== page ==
- The Washington Times - Thursday, March 17, 2005

The Washington Redskins made a much-needed upgrade to their special teams yesterday by signing safety Pierson Prioleau, the first of two recently released players the club was pursuing.

Prioleau, 27, led the Buffalo Bills in special-teams tackles (30) last season and has experience with three former Bills assistants now on the Redskins’ staff: assistant head coach for defense Gregg Williams, safeties coach Steve Jackson and special teams coach Danny Smith.

Although the coverage units on special teams don’t gather many headlines, coach Joe Gibbs made it a priority to upgrade that area. Last year Smith was forced to piece together units with inexperienced players. Gibbs said Prioleau was the first of “three to five” intended special teams pickups.

“Just having a group of guys that Danny can kind of lean on there is real important for us,” Gibbs said. “Given the depth that we had, I thought our special teams played real well last year. But we’d like to up the play with more core-group guys.”

Meanwhile, the Redskins’ other recently released target, defensive end Courtney Brown, completed a visit to Denver and was scheduled to arrive in the Washington area last night. Brown, the 2000 draft’s first overall pick (and coincidentally Prioleau’s cousin), will undergo a physical today — a crucial procedure given his extensive history of injuries.

Brown’s evaluation will determine whether Washington continues its earnest pursuit of the former Penn State star and, if so, how large a contract the Redskins offer. Brown finished the past four seasons on injured reserve, participated in just two games last year and reportedly failed Cleveland’s physical before being cut by the Browns on Monday.

“He’d not have been released if not for the physical part of it,” Gibbs noted. “He’s had a number of injuries and been on IR. So I think anybody … [would] check all they physical stuff and evaluate that.”

Interestingly, Gibbs drew a parallel between last year’s decision to sign cornerback Walt Harris and the club’s current consideration of Brown, perhaps signaling the type of offer Washington might make.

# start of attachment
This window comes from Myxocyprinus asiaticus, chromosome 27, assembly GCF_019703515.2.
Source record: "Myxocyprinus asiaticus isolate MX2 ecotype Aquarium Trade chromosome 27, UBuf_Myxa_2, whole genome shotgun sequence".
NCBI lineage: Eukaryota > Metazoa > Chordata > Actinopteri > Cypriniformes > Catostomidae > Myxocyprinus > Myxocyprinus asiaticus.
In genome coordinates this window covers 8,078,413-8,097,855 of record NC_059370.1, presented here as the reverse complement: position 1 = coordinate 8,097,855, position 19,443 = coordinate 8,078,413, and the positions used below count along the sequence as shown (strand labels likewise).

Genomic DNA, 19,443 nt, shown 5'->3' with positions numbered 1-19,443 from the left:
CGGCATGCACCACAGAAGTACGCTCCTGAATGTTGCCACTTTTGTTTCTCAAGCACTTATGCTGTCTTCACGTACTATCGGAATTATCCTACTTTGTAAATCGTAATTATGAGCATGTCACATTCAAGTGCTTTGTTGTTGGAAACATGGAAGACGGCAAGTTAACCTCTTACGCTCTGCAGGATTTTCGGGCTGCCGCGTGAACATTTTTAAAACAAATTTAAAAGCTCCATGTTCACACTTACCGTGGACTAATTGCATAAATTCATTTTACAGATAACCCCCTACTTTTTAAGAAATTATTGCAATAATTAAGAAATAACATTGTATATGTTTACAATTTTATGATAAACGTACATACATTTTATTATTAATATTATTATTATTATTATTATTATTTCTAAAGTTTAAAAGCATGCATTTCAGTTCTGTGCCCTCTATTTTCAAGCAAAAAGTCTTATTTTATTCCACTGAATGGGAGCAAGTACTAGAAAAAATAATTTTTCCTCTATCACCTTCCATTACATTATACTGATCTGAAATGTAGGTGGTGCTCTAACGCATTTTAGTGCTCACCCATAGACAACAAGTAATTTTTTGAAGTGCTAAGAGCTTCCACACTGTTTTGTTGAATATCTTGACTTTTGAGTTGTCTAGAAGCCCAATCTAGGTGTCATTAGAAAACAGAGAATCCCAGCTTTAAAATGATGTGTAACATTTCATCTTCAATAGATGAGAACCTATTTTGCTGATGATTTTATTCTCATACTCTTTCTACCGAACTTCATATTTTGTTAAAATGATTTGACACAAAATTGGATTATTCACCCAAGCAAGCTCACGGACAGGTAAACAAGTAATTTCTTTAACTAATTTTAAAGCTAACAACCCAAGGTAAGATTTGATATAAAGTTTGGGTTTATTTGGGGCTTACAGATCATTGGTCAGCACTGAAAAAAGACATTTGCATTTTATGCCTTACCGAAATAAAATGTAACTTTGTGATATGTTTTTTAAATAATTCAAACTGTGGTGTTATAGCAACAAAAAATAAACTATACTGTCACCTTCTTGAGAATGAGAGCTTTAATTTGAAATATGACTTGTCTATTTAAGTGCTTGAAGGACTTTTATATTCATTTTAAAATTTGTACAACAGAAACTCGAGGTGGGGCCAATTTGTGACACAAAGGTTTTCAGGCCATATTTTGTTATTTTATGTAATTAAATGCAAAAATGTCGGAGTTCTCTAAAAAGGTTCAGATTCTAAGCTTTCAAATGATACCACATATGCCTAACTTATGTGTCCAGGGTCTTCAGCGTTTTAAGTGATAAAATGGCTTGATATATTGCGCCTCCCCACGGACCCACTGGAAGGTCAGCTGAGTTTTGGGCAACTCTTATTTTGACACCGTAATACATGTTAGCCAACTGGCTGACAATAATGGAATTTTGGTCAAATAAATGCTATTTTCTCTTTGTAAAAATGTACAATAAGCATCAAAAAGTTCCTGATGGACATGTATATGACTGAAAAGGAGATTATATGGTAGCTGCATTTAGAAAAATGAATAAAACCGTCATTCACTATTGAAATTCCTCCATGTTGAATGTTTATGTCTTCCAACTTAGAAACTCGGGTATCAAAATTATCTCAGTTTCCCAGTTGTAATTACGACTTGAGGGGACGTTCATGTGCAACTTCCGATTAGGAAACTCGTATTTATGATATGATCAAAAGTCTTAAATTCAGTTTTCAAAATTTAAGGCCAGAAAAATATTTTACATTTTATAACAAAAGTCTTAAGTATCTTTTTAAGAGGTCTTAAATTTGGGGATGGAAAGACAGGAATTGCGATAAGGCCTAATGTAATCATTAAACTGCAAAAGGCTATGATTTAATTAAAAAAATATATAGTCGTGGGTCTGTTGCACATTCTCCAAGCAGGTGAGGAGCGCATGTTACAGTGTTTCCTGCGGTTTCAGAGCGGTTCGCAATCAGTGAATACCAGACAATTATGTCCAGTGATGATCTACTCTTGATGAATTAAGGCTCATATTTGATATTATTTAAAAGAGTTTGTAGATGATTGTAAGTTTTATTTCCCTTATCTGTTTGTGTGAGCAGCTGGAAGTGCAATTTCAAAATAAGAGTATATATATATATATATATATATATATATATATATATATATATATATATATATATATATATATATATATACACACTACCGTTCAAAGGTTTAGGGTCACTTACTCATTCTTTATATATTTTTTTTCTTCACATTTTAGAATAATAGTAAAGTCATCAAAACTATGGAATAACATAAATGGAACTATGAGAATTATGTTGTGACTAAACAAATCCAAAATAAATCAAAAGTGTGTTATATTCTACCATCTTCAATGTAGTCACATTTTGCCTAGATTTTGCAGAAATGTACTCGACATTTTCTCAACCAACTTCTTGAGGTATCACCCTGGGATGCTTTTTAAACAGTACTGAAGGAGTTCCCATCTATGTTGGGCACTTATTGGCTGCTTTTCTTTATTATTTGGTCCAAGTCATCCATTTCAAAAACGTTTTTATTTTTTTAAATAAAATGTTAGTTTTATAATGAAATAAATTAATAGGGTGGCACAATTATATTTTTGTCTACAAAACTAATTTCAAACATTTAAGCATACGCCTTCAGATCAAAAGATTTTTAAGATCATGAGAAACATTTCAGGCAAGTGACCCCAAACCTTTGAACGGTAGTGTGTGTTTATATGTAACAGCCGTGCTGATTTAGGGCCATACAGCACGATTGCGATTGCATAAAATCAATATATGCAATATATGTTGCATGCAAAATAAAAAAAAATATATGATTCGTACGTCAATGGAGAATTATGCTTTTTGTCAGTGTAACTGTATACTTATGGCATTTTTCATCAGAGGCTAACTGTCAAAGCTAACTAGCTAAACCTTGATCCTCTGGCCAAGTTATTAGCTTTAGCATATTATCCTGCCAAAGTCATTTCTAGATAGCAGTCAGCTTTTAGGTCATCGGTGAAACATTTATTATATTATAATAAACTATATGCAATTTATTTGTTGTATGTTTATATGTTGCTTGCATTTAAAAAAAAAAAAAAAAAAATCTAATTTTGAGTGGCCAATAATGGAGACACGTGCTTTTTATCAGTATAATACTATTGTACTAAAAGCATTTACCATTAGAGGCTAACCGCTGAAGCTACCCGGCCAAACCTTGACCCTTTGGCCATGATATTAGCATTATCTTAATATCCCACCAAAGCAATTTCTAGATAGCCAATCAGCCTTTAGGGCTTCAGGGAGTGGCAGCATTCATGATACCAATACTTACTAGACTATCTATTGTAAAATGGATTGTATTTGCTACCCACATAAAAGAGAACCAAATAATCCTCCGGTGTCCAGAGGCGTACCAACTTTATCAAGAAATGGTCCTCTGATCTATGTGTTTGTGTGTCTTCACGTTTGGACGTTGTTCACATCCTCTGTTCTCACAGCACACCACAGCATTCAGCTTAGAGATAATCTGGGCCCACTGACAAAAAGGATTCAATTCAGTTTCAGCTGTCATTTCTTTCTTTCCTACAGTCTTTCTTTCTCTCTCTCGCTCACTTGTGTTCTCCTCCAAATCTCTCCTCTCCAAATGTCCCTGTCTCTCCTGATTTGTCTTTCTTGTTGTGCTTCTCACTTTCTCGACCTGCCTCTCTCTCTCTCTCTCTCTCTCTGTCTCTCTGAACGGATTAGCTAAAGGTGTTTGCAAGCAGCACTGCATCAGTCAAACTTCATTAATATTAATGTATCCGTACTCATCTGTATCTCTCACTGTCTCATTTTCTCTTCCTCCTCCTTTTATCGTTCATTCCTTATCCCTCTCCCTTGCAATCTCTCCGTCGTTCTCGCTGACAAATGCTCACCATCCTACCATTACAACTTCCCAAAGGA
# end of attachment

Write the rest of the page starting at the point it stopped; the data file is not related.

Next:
Last spring Harris, who had just undergone a risky knee reconstruction, received a three-year, $4.1 million deal that included a $750,000 signing bonus. The offer also had incentives, and by staying healthy Harris earned an extra $1 million. Harris now is expected to start following the departure of Fred Smoot.

Prioleau grew up in a family of Redskins fans and starred at Virginia Tech before being drafted in the fourth round by the San Francisco 49ers. In 2001 he latched on with the Bills, where coaching from Williams, Jackson and Smith allowed him to perform at a higher level. That experience played a big role in his decision to sign with Washington.

“In San Francisco I took a lot of things for granted. I wasn’t maximizing my potential,” Prioleau said. “When I got [to Buffalo], I learned a lot. Those guys really know the football game. They know a lot about defenses schematically and [about] just playing. They’re real Frank Beamer-type guys.”

Beamer, the longtime Virginia Tech coach and special-teams guru, surely played a role in Prioleau’s development. But performing on special teams often comes down to simple desire, and Prioleau — known as “Mr. Utility” at Virginia Tech — has no shortage of that.

“I’m excited,” Prioleau said. “I’d love to be a part of that group. Special teams is a good thing. You’ve got to enjoy it to be good at it. I might not be the best at it, but I sure do enjoy it.”

With the Bills, Prioleau won his share of “Big Stick” awards, a team honor for hard hits on special teams that Smith brought to Washington. Prioleau joked that although he doesn’t know what his uniform number will be in Washington, “you might as well put my initials on that Big Stick.”

Prioleau also will get a chance to compete for reserve time on Williams’ defense, which uses multiple safeties and myriad packages.

“He is a tough, smart and accountable player,” Williams said in a statement. “He is a good safety with a big engine that puts 100 percent effort into everything he does. He fits well into our multiple packages and is very good on the blitz. We are tremendously excited to have him to contribute both on defense and on special teams.”

Note — The Redskins released their four-game preseason schedule, which features home games against the Cincinnati Bengals and Pittsburgh Steelers sandwiched between exhibitions at Carolina and Baltimore. The Steelers game will be televised by Fox on Aug. 26, and the Ravens game will be played Sept. 1; the first two games are slated to occur sometime between Aug. 11 and 15 and Aug. 18 and 22, respectively.

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